Significations Of The Sunflower

In the realm of the wild nothing signifies summer quite like the Sunflower. Big, bold, bright and in-bloom, these majestic and vibrant flowers stand strong and tall next to natures more delicate meadow stems. The ultimate sun-worshipers of the floral world, their vibrant flower-heads bask in summer’s sun rays, tilting towards the light and following the sun across the sky. Their traditional name, helianthus, comes from the Greek word for sun, ‘helios’ and flower, ‘anthus.’

According to Greek mythology, Clytie fell deeply in love with Apollo, God of Sun. Apollo loved her too, but his gaze began to turn towards another nymph. In a fit of jealous rage, Clytie told her father and Apollo’s new love was banished. Angry and raged, the sun god then turned Clytie into a sunflower where she watched him move across the sky every day, just how sunflowers follow the sun.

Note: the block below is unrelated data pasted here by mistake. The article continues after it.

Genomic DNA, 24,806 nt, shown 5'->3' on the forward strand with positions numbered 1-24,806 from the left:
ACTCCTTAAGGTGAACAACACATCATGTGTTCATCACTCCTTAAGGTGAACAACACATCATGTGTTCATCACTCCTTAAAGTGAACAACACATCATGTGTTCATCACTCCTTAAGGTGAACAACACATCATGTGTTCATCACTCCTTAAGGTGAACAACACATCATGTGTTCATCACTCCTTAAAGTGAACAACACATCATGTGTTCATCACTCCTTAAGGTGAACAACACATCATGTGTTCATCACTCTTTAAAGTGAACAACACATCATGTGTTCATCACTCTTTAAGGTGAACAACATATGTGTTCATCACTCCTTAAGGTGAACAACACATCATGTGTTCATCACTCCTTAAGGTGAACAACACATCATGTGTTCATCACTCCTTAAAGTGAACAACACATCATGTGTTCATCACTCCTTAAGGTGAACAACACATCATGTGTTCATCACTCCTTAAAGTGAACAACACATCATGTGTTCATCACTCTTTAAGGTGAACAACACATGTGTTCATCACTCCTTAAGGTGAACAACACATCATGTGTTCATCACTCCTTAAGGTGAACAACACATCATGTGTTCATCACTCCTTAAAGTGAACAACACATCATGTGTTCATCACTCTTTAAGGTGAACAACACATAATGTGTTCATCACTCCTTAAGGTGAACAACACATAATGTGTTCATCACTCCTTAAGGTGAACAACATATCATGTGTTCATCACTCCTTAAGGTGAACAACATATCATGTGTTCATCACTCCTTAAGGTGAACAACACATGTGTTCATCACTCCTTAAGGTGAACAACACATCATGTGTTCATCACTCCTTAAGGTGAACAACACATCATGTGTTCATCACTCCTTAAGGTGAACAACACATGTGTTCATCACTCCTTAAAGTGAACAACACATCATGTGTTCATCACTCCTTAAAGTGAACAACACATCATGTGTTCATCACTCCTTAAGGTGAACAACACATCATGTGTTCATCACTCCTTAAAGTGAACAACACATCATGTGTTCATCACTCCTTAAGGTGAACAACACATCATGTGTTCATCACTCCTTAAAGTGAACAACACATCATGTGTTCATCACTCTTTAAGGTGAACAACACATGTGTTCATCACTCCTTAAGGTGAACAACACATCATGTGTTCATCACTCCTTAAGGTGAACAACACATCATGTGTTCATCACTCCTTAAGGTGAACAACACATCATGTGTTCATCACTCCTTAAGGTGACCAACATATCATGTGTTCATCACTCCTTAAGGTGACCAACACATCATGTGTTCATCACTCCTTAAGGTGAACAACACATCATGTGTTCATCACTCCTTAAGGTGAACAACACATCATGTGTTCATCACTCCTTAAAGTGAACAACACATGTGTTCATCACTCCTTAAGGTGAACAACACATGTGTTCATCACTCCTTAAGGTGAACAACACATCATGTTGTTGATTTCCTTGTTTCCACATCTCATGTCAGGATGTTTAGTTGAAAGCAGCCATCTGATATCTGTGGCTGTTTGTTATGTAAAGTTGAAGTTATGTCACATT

“Ah Sun-flower! weary of time,
Who countest the steps of the Sun:
Seeking after that sweet golden clime
Where the travellers journey is done.

Where the Youth pined away with desire,
And the pale Virgin shrouded in snow:
Arise from their graves and aspire,
Where my Sun-flower wishes to go.”

— William Blake